According to a study of lifetime earnings of graduates across 80 different majors by a respected economic think-tank in the US, students in several disciplines within the engineering field can expect to out-earn most of their counterparts in other majors over the course of their career.

Releasing an analysis of data from the US Census Bureau’s American Community Survey, researchers Brad Hershbein and Melissa Kearney from The Hamilton Project estimate that graduates of four disciplines – chemical engineering, aerospace engineering, energy and extraction engineering and computer engineering  – could expect to earn a median aggregate total of more than $US2 million in current dollar terms over the course of their working lives,

Those in electrical engineering, mechanical engineering, civil engineering, industrial and manufacturing engineering, general engineering and computer science rounded out the top 10.

Indeed, lifetime earnings of graduate in most engineering fields were two to two and a half times as much as the lowest ranked majors of early childhood education (lowest ranked), family and consumer sciences and theology and religious vocations – a phenomenon which survives even when the effect of the prevalence of part-time workers in some of the latter occupations is stripped out.

The results show that within individual occupations, lifetime earnings expectations vary significantly between those with university degrees and those without and between the highest and lowest earning workers with a degree within that profession.

It shows that, at least from a financial perspective, the benefits associated with university qualifications generally outweigh the costs involved in studying, and that earnings are influenced by factors other than educational attainment (presumably levels of responsibility/managerial authority or whether or not the individual concerned has equity ownership or is simply an employee).

In civil engineering, for example, the average high school graduate brings in just $570,000 over his/her lifetime – less than a third of the $1.76 million a university graduate counterpart can expect to earn.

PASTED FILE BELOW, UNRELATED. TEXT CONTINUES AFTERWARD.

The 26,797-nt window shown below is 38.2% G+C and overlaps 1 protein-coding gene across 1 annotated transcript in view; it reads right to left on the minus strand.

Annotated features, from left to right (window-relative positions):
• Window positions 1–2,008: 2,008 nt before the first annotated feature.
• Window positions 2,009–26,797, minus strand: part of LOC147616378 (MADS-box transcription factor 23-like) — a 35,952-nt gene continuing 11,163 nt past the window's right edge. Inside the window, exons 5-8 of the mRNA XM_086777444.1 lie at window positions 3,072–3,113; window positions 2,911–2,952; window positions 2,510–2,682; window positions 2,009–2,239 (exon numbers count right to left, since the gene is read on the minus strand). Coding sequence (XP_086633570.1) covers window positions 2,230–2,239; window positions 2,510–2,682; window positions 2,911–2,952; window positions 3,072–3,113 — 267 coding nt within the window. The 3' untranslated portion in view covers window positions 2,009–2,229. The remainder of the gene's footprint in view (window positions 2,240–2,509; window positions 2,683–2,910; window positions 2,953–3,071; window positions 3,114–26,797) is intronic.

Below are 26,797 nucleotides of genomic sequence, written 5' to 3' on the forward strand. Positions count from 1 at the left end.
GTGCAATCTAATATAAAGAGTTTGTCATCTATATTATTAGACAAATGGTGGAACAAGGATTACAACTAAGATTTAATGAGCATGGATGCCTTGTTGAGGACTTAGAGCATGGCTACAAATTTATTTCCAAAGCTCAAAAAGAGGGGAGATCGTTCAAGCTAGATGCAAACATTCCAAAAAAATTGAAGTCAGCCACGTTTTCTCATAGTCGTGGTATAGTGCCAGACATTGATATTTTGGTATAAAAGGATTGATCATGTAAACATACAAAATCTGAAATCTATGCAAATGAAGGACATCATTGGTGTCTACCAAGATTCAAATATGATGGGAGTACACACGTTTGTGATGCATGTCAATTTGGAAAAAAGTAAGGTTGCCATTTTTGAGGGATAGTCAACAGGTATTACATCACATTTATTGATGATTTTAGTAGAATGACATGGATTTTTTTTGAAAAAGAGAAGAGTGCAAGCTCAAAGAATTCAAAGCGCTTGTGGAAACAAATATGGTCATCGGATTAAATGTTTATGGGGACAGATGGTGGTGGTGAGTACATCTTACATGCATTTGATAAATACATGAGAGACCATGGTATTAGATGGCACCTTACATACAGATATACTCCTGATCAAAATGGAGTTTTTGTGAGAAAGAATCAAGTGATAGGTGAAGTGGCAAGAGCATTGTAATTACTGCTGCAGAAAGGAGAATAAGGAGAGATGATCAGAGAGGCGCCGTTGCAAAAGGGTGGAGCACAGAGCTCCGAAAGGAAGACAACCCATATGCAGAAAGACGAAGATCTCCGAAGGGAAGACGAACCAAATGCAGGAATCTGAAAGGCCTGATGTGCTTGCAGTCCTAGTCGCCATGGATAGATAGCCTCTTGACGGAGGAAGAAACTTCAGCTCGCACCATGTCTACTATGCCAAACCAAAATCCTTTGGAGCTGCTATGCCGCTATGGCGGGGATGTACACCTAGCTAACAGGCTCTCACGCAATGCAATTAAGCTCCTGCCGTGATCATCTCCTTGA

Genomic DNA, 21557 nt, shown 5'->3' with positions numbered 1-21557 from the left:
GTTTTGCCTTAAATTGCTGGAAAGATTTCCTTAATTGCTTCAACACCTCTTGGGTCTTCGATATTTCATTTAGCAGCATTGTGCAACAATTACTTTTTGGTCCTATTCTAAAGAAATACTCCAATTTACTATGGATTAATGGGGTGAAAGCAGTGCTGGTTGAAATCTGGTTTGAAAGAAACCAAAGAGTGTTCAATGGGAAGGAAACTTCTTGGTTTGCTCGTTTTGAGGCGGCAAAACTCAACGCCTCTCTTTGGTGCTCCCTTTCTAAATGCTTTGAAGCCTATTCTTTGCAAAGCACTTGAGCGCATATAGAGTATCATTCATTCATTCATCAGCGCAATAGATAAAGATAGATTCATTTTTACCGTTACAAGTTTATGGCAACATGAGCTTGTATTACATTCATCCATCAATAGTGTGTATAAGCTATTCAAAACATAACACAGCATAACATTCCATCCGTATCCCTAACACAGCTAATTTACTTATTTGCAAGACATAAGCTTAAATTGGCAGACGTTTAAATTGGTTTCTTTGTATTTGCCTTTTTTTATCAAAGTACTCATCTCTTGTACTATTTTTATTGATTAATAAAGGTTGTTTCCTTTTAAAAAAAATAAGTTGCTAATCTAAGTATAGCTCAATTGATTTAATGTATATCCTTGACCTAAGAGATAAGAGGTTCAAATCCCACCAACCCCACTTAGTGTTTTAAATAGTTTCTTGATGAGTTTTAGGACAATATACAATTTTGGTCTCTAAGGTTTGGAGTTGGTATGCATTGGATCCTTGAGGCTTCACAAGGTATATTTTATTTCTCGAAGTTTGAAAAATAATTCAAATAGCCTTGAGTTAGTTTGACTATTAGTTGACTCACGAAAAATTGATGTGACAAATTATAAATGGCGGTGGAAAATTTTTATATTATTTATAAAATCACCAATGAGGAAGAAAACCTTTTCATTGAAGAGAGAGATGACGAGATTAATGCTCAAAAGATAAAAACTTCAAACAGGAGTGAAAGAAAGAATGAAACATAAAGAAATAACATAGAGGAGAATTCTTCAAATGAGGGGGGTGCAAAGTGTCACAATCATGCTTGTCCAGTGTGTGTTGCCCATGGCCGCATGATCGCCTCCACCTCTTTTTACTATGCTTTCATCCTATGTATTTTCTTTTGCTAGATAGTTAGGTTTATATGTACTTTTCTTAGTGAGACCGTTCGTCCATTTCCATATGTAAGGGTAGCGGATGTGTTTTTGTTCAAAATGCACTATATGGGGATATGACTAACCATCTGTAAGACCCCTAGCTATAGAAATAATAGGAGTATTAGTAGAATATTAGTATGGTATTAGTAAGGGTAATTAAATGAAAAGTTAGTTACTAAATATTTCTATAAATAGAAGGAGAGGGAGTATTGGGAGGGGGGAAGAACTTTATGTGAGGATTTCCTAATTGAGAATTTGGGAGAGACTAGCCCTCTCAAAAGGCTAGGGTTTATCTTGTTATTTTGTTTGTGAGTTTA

Within that same occupation, those at the 90th percentile of earnings distribution will take in around $3.02 million during their lifetime against $1.10 million for those at the 20th percentile mark, despite both possessing bachelor degrees.

It should be noted, however, that the analysis is not exhaustive of all occupations and does not include high-earning occupations such as medicine and law – presumably because the financial value of university degrees in these occupations is beyond question.

The authors also note that decisions regarding career paths should not be made on the basis of financial considerations alone.

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Still, they say the analysis provides students and parents with valuable information about the financial implications of different career choices and policy makers with useful data for decisions regarding educational investments and financial aid.

They add that the data provides students with confidence that college degrees will pay off in the long run.

“As college students begin another year of classes, few of them have good knowledge of what their earnings for their chosen field of study are likely to be,” they said. “The good news is that no matter what their major, they are likely to earn more over their careers than those with less education.”

“College degrees may not be a guarantee of higher income, but they come closer than just about any other investment one can make.”